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I am reading about LoRaWAN 1.0.2 specification. For the confidentiality and integrity of the comunication the protocol generate two session keys, the NwkSKey and the AppSKey (part 6.2.5 of the specification, page 35).

Both, application and network session keys are derived like following, the only difference is the first component (0x01 and 0x02):

AppSKey = aes128_ecb_encrypt(AppKey, 0x02 | AppNonce | NetID |DevNonce | pad_16 )
  • 0x02 is a costant of 8 bit.
  • AppNonce is a nonce generated by network server of 24 bit.
  • NetID is network identifier of 24 bit and not change if the join procedure is related on the same network.
  • DevNonce is a nonce generated by end-device of 16 bit.
  • The pad_16 function appends zero octets so that the length of the data is a multiple of 16.

I'm not sure of the robustness of this key derivation. Is the variable part inside the block being encrypted not just 40 bits? Furthermore, if you use the same AppSKey for a long period, even 3/4 years, is the solution still robust?

Furthermore, the DevNonce is sent from the end-device in the join request message and the message is not encrypted.

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aes128_ecb_encrypt (the AES block cipher in the forward direction) is a pseudorandom permutation family: if the adversary doesn't know the key, then knowing the output corresponding to some inputs doesn't help to find the output corresponding to some other input. In other words, the only way to find AppSKey for a given AppKey is to convince someone who knows AppKey to calculate and publish the value of AppSKey for that exact input (same AppNonce, same NetID and DevNonce).

Therefore the potential problems with the protocol are:

  1. Can users who share an AppKey be convinced to repeat both AppNonce and DevNonce within the same NetID?
  2. Can this use of AppKey result in calling the AES permutation with the same inputs as other uses of AppKey?

1. Nonce repetition

Nonce repetition needs to be done on both sides. AppNonce is a 24-bit value, so if it's chosen at random, it'll likely repeat at least once within a little over $2^{12} \approx 4000$ attempts (birthday paradox). DevNonce is a 16-bit value which is supposed to be random, so it'll likely repeat at least once within a little over $2^8 = 256$ attempts (§6.2.4). But since the two nonces are chosen by different devices, the probability that one nonce repeats is independent from the probability of the other nonce repeating. If AppNonce is genuinely random then to get a good chance of repeating you need about $2^{20} \approx 1,000,000$ attempts. At 11kbit/s, which is the nominal maximum bandwidth, you could go through this in a day, if the device's battery is up to it.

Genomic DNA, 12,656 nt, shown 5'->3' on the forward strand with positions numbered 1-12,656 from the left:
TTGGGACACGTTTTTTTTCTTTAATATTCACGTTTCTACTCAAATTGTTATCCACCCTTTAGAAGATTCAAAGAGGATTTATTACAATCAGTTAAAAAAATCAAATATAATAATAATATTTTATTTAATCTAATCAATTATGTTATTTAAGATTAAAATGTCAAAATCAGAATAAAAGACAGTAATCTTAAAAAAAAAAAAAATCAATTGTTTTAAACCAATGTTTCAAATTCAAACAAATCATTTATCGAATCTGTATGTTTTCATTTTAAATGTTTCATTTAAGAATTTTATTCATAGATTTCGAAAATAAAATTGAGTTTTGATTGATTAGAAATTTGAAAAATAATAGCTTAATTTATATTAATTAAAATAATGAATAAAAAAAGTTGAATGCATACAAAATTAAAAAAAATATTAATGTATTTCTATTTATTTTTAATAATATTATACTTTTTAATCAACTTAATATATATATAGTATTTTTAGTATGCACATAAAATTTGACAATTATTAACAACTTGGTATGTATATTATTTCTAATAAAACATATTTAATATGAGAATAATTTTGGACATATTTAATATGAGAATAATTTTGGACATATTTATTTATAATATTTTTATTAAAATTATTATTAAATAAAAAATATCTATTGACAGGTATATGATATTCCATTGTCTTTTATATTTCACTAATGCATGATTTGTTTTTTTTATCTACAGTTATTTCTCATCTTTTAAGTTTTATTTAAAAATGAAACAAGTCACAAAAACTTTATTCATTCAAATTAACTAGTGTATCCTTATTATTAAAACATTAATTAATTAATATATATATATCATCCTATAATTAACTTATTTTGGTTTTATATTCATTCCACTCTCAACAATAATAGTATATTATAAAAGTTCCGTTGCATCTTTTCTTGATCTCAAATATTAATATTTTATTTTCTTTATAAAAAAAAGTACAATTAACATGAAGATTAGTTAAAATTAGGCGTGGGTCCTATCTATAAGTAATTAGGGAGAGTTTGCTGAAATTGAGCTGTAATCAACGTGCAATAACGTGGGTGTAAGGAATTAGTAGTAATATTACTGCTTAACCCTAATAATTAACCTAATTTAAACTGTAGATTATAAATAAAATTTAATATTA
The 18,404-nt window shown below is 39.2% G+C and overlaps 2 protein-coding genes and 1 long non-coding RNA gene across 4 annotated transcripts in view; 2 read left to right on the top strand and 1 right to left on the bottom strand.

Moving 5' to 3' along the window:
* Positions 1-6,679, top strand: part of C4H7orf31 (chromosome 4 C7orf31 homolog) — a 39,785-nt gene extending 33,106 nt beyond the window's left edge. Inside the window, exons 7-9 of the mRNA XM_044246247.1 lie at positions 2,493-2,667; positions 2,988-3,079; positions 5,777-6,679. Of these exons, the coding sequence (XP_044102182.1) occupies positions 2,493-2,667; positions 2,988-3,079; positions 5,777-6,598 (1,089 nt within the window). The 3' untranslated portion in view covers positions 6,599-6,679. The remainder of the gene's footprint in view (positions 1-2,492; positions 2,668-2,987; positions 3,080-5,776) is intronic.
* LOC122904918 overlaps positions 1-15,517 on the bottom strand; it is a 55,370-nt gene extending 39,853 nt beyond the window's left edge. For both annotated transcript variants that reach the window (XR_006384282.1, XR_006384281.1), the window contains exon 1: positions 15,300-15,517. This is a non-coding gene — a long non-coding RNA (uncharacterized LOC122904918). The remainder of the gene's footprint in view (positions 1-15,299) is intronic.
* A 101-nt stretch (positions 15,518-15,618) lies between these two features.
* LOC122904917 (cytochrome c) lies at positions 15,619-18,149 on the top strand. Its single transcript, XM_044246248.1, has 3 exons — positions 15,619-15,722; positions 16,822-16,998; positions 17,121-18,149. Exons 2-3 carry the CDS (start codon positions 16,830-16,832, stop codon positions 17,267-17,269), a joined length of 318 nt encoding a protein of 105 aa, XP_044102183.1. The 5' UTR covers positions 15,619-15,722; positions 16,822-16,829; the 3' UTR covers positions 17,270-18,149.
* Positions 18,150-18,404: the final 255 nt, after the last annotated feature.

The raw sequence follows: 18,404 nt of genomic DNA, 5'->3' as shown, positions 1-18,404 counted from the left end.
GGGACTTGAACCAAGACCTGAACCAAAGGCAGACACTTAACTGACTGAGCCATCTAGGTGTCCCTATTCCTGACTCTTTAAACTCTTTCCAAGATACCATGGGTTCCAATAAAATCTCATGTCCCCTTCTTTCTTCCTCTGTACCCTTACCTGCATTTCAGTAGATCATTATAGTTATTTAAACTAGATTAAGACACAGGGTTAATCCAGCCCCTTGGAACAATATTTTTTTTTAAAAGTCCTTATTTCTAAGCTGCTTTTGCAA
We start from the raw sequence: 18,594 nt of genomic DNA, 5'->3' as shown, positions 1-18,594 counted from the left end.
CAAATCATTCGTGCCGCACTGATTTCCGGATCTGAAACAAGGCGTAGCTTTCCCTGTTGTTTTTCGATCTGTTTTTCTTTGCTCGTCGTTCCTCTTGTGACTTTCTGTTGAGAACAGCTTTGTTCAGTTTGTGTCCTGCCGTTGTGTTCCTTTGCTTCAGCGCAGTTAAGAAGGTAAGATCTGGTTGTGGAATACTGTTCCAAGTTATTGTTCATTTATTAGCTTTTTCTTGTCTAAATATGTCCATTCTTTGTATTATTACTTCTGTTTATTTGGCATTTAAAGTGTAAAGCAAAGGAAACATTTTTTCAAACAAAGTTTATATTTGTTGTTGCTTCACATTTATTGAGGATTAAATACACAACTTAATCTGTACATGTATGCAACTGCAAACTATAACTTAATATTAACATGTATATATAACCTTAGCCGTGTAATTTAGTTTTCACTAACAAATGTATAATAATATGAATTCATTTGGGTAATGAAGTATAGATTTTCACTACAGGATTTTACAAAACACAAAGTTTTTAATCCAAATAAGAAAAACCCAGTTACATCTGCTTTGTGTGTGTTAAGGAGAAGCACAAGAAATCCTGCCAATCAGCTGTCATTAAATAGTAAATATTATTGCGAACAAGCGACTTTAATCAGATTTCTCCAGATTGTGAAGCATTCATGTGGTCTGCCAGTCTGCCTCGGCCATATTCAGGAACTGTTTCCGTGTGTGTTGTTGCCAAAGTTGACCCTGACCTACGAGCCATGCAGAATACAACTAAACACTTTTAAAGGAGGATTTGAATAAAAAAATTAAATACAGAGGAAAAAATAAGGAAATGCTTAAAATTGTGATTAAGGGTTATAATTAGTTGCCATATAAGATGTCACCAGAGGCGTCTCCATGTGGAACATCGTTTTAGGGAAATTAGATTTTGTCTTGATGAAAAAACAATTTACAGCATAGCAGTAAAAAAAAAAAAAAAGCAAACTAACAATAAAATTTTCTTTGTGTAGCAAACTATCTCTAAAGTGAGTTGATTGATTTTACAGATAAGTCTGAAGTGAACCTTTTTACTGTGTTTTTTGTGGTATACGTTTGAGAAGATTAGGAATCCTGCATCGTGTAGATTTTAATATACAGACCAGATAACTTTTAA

If the nonces are repeated, they'll end up using the same AppSKey. AppSKey is used for unauthenticated encryption with CCM*. Unauthenticated CCM* is CTR with a choice of initial counter value that ensures that counter values won't repeat if the CCM* IV doesn't repeat. So in order to get a block to repeat, you need to arrange not only for the key to repeat, but also the IV. Since the IV is calculated in a simple way from constant device characteristics and the frame count (§4.3.3), each session uses the same IV sequence. So if two sessions use the same AppSKey, then the corresponding messages in these sessions will be encrypted with the same mask. This reveals the xor of each pair of corresponding messages.

Uses of AppKey

In addition to the derivation of AppSKey, AppKey is also used to calculate integrity values (MIC) for join messages (§6.2.4) and join-accept messages (§6.2.5), to derive NwkSKey (§6.2.5), and to encrypt join-accept messages (§6.2.5).

  • NwkSKey is derived in the same way as AppSKey except with the prefix 0x01 instead of 0x02.
  • MIC are CMAC calculations. CMAC uses AES in the encryption direction, with inputs that are the result of xor-ing successive input blocks with an intermediate result that's an AES output. The intermediate result is not published.
  • The join-accept message is calculated by decrypting a block of data.

I don't see an obvious way to get the inputs to collide, but this would require extensive analysis.

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